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Old March 24, 2015, 12:26 PM   #1
Schwing
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Marlin 1894 .44 mag accuracy issues

I recently started a thread about buying a Marlin 1894 in .44 mag and was asking about the best bullets for accuracy. The thread is here:

http://www.thehighroad.org/showthread.php?t=775275

I am curious as to why my current load might be so horribly inaccurate. It is a powder coated 240 grain SWC with 15 grains of Blue Dot. From my 7.5 inch Superblackhawk it is one of the most accurate loads I have ever come across. From the 20" Marlin lever action, it is so bad that I see 8-12" groups at 12 yards!

Normally, I would assume the bullets are undersized for the barrel but they don't appear to be tumbling as they are making perfectly round holes when they do hit the paper. From the Blackhawk, they chrono at about 1380 to 1400fps which is pretty stout for lead so I suspect I need to back the load down some.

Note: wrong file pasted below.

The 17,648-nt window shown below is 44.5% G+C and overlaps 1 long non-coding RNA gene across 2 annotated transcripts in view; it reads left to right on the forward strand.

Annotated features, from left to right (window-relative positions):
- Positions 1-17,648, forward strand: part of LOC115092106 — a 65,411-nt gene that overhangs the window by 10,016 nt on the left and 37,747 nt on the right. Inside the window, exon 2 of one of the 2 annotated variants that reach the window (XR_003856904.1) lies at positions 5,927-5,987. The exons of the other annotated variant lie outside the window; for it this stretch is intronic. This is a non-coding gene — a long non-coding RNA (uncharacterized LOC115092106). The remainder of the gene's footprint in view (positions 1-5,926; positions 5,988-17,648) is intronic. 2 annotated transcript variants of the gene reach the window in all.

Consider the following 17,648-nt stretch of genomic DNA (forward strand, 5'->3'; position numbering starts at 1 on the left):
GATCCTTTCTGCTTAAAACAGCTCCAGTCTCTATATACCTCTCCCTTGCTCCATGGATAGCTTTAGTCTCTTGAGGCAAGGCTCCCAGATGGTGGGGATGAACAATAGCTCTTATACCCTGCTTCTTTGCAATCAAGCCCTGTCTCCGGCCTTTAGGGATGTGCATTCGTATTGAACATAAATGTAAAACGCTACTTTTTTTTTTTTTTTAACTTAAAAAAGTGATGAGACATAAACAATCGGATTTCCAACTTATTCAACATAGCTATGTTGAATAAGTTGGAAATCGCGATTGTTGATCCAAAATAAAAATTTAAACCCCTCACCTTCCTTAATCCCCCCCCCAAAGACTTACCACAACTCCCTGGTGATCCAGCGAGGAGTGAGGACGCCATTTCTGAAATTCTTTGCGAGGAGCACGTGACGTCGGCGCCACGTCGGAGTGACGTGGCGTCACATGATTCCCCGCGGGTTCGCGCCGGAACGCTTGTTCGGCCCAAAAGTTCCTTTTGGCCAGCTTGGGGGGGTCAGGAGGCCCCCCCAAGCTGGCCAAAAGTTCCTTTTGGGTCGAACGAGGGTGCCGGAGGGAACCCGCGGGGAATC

I would just be curious if anyone has any ideas as to why they are so bad even though they don't appear to be tumbling etc.
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Old March 24, 2015, 12:38 PM   #2
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Marlin barrels use what they call "micro groove" rifling. It is notorious for not stabilizing some bullets very well when the bullets are driven at high velocity - if the bullet slips the rifling and has no spin imparted to it then you are essentially shooting a smooth bore rifle and accuracy will be terrible. Check over on the Cast Boolit forum. Those guys know all about it. A lighter load using jacketed bullets may shoot better in your barrel.
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Old March 24, 2015, 12:41 PM   #3
bocefus78
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marlin 1894

I think you will find that your marlin bbl will slug at .431 or higher. From what I have read when I thought I was going to start casting, the marlins like .432.
Saami spec on 44mag rifle is 431. pistol is 429.

I don't load lead or use blue dot so that's about all the help I can be.
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Old March 24, 2015, 12:42 PM   #4